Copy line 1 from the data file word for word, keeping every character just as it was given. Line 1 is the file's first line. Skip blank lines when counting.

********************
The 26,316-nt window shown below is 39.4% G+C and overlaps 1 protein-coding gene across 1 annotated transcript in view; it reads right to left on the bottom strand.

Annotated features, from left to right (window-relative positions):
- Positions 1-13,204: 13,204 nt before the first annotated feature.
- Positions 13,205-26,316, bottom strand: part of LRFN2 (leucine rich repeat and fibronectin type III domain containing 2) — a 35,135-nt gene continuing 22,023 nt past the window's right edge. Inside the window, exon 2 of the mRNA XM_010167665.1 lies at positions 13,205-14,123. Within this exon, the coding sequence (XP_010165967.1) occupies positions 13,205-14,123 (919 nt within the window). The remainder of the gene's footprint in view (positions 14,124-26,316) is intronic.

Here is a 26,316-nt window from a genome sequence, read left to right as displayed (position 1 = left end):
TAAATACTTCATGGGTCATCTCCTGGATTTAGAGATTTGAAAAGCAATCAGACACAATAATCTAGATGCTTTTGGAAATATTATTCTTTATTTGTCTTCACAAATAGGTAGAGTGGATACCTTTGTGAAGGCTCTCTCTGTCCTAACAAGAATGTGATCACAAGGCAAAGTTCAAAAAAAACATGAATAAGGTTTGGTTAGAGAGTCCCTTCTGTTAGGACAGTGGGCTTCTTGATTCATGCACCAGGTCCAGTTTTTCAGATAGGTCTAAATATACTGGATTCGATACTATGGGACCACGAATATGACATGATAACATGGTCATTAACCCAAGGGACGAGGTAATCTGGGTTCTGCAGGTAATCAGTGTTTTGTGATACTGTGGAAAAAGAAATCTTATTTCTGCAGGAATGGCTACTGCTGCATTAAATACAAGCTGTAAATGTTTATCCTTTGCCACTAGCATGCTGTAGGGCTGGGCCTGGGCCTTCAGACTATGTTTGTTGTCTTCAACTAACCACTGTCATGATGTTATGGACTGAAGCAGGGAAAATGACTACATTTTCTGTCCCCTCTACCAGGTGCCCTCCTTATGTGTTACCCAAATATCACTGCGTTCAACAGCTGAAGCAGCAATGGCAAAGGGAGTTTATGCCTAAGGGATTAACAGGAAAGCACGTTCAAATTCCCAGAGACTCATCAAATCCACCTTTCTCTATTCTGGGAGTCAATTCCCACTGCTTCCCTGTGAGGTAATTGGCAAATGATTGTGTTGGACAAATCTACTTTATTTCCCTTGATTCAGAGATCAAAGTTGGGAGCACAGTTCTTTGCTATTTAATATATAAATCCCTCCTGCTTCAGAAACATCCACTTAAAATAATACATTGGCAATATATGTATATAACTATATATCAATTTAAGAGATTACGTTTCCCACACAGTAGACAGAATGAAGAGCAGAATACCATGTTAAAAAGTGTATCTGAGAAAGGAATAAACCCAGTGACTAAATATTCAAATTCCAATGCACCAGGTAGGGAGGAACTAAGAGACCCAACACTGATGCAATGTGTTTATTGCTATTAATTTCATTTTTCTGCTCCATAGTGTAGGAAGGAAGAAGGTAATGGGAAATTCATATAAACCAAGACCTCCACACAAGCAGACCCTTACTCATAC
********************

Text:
The 26,316-nt window shown below is 39.4% G+C and overlaps 1 protein-coding gene across 1 annotated transcript in view; it reads right to left on the bottom strand.